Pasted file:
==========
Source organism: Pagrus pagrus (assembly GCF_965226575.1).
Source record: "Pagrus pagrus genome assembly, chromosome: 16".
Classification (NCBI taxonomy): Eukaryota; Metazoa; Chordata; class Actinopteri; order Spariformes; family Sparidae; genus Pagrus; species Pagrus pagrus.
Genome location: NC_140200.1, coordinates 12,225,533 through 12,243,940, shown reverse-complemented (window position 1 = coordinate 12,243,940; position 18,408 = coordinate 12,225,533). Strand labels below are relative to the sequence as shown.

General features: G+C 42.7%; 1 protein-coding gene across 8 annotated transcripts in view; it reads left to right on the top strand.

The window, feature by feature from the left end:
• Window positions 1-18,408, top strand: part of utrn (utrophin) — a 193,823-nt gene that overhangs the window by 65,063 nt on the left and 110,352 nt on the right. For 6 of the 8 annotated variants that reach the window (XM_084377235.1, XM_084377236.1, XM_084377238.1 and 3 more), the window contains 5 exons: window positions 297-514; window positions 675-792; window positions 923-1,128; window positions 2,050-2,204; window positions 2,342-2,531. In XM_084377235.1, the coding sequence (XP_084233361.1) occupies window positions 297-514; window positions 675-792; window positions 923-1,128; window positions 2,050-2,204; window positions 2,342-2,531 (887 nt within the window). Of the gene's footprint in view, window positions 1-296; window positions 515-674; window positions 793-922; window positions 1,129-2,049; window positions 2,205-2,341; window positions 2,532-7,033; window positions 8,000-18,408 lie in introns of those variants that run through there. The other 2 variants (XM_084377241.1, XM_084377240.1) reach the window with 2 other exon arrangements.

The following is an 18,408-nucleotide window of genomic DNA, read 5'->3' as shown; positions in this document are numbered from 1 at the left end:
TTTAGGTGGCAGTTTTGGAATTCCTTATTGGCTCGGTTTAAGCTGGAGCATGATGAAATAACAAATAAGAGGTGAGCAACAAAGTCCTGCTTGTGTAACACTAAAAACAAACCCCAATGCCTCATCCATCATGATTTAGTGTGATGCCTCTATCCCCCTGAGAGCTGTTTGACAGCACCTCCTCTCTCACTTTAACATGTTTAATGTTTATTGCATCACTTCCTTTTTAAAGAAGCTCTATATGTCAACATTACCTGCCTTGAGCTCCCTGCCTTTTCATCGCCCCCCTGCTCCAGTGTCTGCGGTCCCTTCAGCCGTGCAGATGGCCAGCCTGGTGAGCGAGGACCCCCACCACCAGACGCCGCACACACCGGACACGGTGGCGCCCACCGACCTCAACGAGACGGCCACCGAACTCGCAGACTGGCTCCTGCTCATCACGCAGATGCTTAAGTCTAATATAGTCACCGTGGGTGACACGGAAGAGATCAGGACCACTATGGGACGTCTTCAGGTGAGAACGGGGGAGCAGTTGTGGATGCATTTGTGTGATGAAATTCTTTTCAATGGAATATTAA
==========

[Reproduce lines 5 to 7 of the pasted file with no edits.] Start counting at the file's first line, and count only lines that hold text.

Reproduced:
General features: G+C 42.7%; 1 protein-coding gene across 8 annotated transcripts in view; it reads left to right on the top strand.

The window, feature by feature from the left end:
• Window positions 1-18,408, top strand: part of utrn (utrophin) — a 193,823-nt gene that overhangs the window by 65,063 nt on the left and 110,352 nt on the right. For 6 of the 8 annotated variants that reach the window (XM_084377235.1, XM_084377236.1, XM_084377238.1 and 3 more), the window contains 5 exons: window positions 297-514; window positions 675-792; window positions 923-1,128; window positions 2,050-2,204; window positions 2,342-2,531. In XM_084377235.1, the coding sequence (XP_084233361.1) occupies window positions 297-514; window positions 675-792; window positions 923-1,128; window positions 2,050-2,204; window positions 2,342-2,531 (887 nt within the window). Of the gene's footprint in view, window positions 1-296; window positions 515-674; window positions 793-922; window positions 1,129-2,049; window positions 2,205-2,341; window positions 2,532-7,033; window positions 8,000-18,408 lie in introns of those variants that run through there. The other 2 variants (XM_084377241.1, XM_084377240.1) reach the window with 2 other exon arrangements.